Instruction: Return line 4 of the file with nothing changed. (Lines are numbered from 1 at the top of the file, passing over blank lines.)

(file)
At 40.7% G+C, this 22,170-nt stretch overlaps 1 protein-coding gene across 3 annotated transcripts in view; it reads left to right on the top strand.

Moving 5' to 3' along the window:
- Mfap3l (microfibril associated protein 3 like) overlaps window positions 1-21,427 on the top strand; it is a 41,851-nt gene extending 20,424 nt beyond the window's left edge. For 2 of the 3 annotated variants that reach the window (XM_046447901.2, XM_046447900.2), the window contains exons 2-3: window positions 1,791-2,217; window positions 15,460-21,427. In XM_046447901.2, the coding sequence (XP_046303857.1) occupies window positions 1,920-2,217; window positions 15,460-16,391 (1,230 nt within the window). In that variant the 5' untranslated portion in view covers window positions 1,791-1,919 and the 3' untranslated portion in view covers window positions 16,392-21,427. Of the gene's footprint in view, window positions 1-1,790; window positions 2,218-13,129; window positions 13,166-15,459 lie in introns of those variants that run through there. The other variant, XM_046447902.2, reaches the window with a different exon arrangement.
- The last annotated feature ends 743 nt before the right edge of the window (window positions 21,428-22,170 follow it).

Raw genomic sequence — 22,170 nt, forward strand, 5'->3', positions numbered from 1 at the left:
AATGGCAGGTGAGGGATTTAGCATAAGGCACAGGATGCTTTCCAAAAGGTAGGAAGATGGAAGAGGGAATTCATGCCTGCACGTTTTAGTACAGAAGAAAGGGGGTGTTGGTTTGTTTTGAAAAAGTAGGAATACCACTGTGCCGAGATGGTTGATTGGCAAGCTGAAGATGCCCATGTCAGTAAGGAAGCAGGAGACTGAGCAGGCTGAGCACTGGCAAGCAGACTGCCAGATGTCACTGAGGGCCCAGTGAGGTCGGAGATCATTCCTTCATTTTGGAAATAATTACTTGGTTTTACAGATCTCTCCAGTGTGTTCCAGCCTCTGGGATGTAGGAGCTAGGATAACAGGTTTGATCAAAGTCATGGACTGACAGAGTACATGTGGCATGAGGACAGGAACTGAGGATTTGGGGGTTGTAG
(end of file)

- The last annotated feature ends 743 nt before the right edge of the window (window positions 21,428-22,170 follow it).